Bernanke a 'key architect of the Bush economy,' Sanders says
Bunning to Bernanke: You are 'the definition of moral hazard'
Update: A fourth senator has joined three other senators in placing a hold on the Fed Chairman's nomination. Louisiana Republican David Vitter will also move to keep the chairman's nomination from coming to the floor.
“Over the past year or so, the Fed has doled out several trillion dollars to any number of troubled institutions through a series of programs that were supposed to turn our economy around,” Vitter said in a statement. “These programs have worsened our economic crisis by making ‘too big to fail’ a permanent government policy and created further debt that will now be the burden of our children and grandchildren. His endorsement of these unsound fiscal policies gives me great pause.”
A bipartisan effort to block the confirmation of Ben Bernanke to a second term as chairman of the Federal Reserve means the White House will face tougher obstacles reappointing the man it says is the right person to lead the country's central bank.
Since last year's financial collapse, Bernanke has been severely criticized by some as playing an instrumental role in allowing the creation of the asset bubbles that caused investment banks Bear Stearns and Lehman Brothers to disappear, and forced a $700-billion bank bailout on taxpayers.
On Wednesday evening, Sen. Bernie Sanders (I-VT), an independent democratic socialist who caucuses with the Democrats, declared that he would place a hold on Bernanke's confirmation.
“The American people overwhelmingly voted last year for a change in our national priorities to put the interests of ordinary people ahead of the greed of Wall Street and the wealthy few,” Sanders said. “What the American people did not bargain for was another four years for one of the key architects of the Bush economy.”
And today The Hill reported that Sen. Jim Bunning (R-KY) also placed a hold on the confirmation. The hold prevents Bernanke's nomination from going to a vote on the floor unless a 60-vote margin overrides it.
Reuters reported Thursday that Sen. Jim DeMint (R-SC) has joined Sanders and Bunning in opposing the nomination.
The Financial Times reports that "most Hill-watchers think that in the end -- after a lot of griping about the Fed -- there will easily be the 60 votes required to overcome the hold and reconfirm Bernanke on a bipartisan basis."
Sen. Chris Dodd (D-CT), who chairs the Senate Banking Committee, gave Bernanke his support during the hearing.
But, as David Dayen -- the FireDogLake blogger who first reported that Bunning would join the hold -- stated on his blog, this does not mean that the senators' holds will have no effect.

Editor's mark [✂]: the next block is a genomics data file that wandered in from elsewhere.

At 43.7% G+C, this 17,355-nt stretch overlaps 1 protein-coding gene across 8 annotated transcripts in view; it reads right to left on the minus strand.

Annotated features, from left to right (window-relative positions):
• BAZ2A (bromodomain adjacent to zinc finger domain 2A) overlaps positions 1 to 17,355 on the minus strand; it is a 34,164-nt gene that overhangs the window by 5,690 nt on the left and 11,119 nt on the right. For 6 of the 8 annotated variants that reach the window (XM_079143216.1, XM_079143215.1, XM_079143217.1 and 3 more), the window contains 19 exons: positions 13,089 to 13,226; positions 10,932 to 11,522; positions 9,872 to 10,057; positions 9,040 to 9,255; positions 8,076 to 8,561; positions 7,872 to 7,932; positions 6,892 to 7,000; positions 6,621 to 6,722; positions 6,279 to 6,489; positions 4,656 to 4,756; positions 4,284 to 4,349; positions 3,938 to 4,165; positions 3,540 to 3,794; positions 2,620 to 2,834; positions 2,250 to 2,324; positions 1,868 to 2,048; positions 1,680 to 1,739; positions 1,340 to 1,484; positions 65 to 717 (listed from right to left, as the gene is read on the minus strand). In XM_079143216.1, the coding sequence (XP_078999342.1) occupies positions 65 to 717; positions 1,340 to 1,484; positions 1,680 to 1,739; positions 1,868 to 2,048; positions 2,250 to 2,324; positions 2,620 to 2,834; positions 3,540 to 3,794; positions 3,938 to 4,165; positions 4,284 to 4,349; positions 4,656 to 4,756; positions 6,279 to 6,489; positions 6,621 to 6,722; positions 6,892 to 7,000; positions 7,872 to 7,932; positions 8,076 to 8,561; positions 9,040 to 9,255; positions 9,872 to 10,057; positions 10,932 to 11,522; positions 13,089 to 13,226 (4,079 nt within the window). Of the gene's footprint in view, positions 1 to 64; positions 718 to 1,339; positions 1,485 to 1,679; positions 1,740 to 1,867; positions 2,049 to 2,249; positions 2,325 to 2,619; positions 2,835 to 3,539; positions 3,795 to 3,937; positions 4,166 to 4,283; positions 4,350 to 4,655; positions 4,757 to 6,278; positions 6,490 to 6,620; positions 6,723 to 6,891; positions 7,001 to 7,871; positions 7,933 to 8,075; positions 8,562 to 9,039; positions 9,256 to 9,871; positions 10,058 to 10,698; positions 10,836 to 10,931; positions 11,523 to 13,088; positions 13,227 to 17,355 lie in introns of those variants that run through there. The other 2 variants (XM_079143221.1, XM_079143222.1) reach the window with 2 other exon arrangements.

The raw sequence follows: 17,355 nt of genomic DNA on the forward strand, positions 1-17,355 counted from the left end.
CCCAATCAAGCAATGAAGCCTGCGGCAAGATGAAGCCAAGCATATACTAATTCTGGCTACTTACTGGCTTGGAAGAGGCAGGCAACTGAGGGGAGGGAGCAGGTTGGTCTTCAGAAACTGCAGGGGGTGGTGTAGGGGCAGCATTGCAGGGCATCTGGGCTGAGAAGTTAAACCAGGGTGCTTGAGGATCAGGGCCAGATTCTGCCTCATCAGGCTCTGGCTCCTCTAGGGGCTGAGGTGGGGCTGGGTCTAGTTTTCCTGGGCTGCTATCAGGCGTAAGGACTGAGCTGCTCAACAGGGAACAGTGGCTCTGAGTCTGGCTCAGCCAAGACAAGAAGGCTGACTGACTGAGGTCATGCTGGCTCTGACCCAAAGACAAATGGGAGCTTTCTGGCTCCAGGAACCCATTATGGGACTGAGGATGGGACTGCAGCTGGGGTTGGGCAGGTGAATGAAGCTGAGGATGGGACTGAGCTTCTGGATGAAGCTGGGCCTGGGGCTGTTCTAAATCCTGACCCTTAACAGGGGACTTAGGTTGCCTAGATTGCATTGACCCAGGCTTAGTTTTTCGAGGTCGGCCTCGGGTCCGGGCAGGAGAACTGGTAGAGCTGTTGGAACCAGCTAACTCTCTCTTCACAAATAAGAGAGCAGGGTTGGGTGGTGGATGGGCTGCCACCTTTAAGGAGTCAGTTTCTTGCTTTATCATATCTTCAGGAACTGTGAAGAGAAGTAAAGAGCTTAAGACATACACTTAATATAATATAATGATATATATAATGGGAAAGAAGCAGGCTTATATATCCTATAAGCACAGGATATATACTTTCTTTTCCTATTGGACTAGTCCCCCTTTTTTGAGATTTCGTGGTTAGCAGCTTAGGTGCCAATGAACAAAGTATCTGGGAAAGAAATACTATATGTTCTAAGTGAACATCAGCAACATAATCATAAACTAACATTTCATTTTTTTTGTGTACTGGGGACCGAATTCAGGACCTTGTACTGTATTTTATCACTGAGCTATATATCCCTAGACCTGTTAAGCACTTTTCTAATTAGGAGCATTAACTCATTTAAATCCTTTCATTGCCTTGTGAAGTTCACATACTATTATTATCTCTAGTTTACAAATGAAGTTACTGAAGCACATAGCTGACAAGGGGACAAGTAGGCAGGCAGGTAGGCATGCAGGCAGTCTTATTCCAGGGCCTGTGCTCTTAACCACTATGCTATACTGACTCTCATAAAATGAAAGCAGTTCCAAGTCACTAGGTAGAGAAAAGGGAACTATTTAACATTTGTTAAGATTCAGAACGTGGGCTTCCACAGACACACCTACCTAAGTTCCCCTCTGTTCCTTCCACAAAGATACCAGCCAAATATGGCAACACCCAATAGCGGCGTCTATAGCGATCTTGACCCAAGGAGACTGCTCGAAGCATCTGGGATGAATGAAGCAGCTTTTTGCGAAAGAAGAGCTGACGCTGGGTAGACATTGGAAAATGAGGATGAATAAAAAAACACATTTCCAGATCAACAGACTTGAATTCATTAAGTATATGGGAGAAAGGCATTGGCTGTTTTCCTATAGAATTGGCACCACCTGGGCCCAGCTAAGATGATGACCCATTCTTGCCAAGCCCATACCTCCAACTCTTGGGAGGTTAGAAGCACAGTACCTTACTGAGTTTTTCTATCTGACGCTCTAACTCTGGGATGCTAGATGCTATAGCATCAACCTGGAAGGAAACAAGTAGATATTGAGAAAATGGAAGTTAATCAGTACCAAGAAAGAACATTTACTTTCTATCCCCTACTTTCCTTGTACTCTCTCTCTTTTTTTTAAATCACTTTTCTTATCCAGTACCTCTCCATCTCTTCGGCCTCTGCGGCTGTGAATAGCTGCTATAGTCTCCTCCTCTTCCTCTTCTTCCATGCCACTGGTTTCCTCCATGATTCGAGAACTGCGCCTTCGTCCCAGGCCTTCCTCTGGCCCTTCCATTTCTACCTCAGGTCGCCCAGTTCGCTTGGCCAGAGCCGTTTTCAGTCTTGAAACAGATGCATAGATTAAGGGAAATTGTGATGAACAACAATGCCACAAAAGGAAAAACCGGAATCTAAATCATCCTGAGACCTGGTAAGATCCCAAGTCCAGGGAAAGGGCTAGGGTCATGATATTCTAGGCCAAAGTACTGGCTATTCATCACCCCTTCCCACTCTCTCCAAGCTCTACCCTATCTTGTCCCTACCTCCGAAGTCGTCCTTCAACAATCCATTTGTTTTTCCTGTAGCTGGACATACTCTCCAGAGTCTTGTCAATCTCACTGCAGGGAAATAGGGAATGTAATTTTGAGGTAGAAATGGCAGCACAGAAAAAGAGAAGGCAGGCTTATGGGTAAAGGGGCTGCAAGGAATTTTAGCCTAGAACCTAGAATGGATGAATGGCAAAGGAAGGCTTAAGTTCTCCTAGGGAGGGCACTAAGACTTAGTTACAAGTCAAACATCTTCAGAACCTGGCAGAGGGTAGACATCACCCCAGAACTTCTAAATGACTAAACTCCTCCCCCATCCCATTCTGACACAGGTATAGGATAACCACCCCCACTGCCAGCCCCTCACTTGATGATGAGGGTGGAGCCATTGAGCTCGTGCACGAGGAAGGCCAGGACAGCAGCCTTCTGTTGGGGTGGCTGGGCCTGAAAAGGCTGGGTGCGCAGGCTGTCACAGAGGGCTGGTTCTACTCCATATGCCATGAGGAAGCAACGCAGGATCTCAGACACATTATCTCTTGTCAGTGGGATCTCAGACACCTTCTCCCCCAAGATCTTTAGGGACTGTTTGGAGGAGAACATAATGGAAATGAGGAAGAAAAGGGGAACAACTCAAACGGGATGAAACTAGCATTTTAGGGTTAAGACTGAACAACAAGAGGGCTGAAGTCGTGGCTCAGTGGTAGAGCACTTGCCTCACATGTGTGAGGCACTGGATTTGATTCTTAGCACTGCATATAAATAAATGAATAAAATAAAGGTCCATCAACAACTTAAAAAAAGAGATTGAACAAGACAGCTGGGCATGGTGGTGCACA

"At the very least, this delay and the publicity surrounding bipartisan opposition to Bernanke would bring attention to the issue of the Federal Reserve and the desire for transparency, like the movement to audit the Fed," Dayen writes.
Bernanke faced a tough hearing in front of the Senate Banking Committee Thursday, where he defended his record as Fed chairman and argued against greater congressional oversight of the quasi-independent central bank.
"You are the definition of moral hazard," Bunning said to Bernanke, in a pre-prepared statement posted by the Huffington Post. ("Moral hazard is the term used to describe banks taking unnecessary risks because they believe they will be bailed out by the government if anything goes wrong.) "Instead of taking that money and lending to consumers and cleaning up their balance sheets, the banks started to pocket record profits and pay out billions of dollars in bonuses.
"Because you bowed to pressure from the banks and refused to resolve them or force them to clean up their balance sheets and clean out the management, you have created zombie banks that are only enriching their traders and executives."
"There were mistakes made all around," Bernanke said when asked if he would change what the Fed had done.
For bank regulations, he said, "We should have done more. We should have required more capital, more liquidity. We should have required tougher risk management controls."
"I did not anticipate a crisis of this magnitude and severity," Bernanke told the panel. "But given that it happened, many of the banks... were not adequately prepared in terms of their reserves, in terms of their liquidity. That is a mistake we won't make again."
Bernanke warned senators about placing too much political oversight on the Fed, particularly on its role in setting monetary policy.
"Monetary policy, by its very nature, has to look ahead over a longer period of time," he said.
"There is a very, very strong finding... which shows that countries that have independent central banks, that make monetary policy without political intervention, have lower inflation, lower interest rates and better performance than those in which the central bank is subject to considerable political control."
Bernanke also heard praise from the committee chairman, Senator Chris Dodd.
"Under your leadership, Mr. Chairman, the Federal Reserve has taken extraordinary actions to right the economy," Dodd said in his opening statement.
-- With Agence France-Presse